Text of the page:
Estates

When a relationship ends or a person dies leaving wealth of any nature, the division of the wealth is affected by the law in sometimes unexpected ways — ways not intended by the property owner. A parent's and grandparent's concern about their wealth going to the benefit of unintended ex-spouses is allayed by new law in British Columbia.

In BC, the law of wills and inheritances was changed by the Wills, Estates and Succession Act (WESA) and went into effect on March 31, 2014. The Act modernizes BC's wills and estates legislation. The Act changes how wills are interpreted, and in very limited circumstances, may accept flexibility in form and content, such as an electronic will.

A significant change is that the new Act does not revoke a person's will on saying, "I do" when getting married. A will revoked by marriage before March 2014 under the old law remains revoked and is not revived by the new law. For the vast majority of situations, there is no need to revise a will as a result of the WESA.

A will made before March 2014 is still valid so it does not have to be rewritten. Nevertheless, those who have a will should review it with a lawyer to be certain that the Act does not impact his or her will adversely.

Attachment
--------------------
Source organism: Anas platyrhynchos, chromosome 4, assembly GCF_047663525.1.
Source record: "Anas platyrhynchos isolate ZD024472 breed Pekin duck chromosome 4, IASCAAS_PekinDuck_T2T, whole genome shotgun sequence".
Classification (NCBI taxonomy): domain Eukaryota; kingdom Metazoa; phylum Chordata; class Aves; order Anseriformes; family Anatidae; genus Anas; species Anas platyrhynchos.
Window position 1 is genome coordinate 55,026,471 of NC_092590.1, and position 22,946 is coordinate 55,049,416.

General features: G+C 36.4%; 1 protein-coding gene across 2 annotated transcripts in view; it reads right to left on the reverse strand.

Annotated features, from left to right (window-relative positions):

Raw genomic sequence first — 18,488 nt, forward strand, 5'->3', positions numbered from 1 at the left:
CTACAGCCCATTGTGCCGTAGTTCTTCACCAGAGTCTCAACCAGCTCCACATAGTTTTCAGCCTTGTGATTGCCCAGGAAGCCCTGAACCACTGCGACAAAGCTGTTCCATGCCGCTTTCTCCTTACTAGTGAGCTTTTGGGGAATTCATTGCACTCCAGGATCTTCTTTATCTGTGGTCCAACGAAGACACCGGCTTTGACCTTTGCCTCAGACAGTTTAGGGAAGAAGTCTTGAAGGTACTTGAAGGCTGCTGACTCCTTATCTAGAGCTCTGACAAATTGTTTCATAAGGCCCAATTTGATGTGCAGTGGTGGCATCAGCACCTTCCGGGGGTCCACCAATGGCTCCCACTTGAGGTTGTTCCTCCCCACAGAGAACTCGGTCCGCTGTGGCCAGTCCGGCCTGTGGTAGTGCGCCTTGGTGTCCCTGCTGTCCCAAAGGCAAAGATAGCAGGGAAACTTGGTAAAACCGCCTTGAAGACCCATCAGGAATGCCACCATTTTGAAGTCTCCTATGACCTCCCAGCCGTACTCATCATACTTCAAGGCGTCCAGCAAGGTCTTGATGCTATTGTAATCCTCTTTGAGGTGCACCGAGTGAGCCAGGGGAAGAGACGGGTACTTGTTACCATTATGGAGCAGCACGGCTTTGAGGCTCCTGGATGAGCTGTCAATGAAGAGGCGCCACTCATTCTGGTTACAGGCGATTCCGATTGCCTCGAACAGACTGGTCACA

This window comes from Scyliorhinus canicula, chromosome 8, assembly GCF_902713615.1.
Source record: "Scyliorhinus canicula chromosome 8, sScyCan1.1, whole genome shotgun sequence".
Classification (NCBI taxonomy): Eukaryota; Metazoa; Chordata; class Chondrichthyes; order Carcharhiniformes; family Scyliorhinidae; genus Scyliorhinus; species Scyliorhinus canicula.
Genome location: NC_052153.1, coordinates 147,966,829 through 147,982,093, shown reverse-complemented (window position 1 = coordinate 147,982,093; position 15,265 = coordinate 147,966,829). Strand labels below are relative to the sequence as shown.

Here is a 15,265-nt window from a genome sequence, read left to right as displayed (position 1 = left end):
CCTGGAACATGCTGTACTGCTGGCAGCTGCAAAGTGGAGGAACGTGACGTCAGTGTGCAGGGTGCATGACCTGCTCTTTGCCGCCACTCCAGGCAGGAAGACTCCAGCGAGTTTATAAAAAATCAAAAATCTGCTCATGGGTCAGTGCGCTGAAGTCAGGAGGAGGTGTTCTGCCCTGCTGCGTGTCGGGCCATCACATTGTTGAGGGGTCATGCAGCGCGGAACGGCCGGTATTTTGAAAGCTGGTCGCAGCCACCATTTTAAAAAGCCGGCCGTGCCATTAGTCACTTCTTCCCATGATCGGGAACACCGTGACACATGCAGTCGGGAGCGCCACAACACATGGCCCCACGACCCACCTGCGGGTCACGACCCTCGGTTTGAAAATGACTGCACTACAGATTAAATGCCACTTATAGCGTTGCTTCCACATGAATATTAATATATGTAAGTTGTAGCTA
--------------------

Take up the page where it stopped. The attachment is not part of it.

The Impact Of WESA On Common-Law Partners

The other change the WESA has brought is the broadened definition of a "spouse" to align with the definition in the Family Law Act, which now includes common-law spouses. The Family Law Act's property division terms apply to common-law spouses to give them the same rights in "family property" as married couples, unless they have a property protection in a cohabitation agreement.

BC law previously upheld common-law couples' decisions to maintain separate property. Married couples are presumed to have committed to unity of property and economic partnership per the expression, "Get married and kiss half your assets goodbye" in the event of a divorce. Common-law spouses in BC now have the same economic merger.

WESA's Impact On Inheritances

Inheritances are specially protected in the Family Law Act as "excluded property," and so are not at risk of being equally shared with the beneficiary's spouse, except as to the increase or gain on the inherited funds or properties' value accrued during the couple's relationship. The "excluded property" exclusions include:

  • Property acquired before or after the relationship
  • Gifts or inheritances
  • Damage awards and insurance proceeds with some exceptions
  • Some kinds of trust property

The increase in value of the "excluded property" is divisible unless the beneficiary can prove that it would be clearly unfair to divide the value gain equally.